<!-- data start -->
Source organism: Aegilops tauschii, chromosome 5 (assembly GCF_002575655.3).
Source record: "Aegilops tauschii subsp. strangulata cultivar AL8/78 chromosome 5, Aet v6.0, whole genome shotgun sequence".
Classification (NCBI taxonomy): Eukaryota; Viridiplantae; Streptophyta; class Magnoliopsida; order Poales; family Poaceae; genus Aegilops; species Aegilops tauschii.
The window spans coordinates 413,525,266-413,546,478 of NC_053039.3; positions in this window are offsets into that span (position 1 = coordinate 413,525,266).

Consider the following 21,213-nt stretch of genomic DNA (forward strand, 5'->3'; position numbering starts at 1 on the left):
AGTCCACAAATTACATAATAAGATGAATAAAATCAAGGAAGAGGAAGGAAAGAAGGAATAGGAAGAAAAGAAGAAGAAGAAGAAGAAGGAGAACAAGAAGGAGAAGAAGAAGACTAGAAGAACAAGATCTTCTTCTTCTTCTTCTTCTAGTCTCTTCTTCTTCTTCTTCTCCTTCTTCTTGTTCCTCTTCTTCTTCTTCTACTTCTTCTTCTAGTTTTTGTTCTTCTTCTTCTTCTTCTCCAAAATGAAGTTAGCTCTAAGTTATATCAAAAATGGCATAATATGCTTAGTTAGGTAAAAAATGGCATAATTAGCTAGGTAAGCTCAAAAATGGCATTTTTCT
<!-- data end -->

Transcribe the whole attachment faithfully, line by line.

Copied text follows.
Source organism: Aegilops tauschii, chromosome 5 (assembly GCF_002575655.3).
Source record: "Aegilops tauschii subsp. strangulata cultivar AL8/78 chromosome 5, Aet v6.0, whole genome shotgun sequence".
Classification (NCBI taxonomy): Eukaryota; Viridiplantae; Streptophyta; class Magnoliopsida; order Poales; family Poaceae; genus Aegilops; species Aegilops tauschii.
The window spans coordinates 413,525,266-413,546,478 of NC_053039.3; positions in this window are offsets into that span (position 1 = coordinate 413,525,266).

Consider the following 21,213-nt stretch of genomic DNA (forward strand, 5'->3'; position numbering starts at 1 on the left):
AGTCCACAAATTACATAATAAGATGAATAAAATCAAGGAAGAGGAAGGAAAGAAGGAATAGGAAGAAAAGAAGAAGAAGAAGAAGAAGGAGAACAAGAAGGAGAAGAAGAAGACTAGAAGAACAAGATCTTCTTCTTCTTCTTCTTCTAGTCTCTTCTTCTTCTTCTTCTCCTTCTTCTTGTTCCTCTTCTTCTTCTTCTACTTCTTCTTCTAGTTTTTGTTCTTCTTCTTCTTCTTCTCCAAAATGAAGTTAGCTCTAAGTTATATCAAAAATGGCATAATATGCTTAGTTAGGTAAAAAATGGCATAATTAGCTAGGTAAGCTCAAAAATGGCATTTTTCT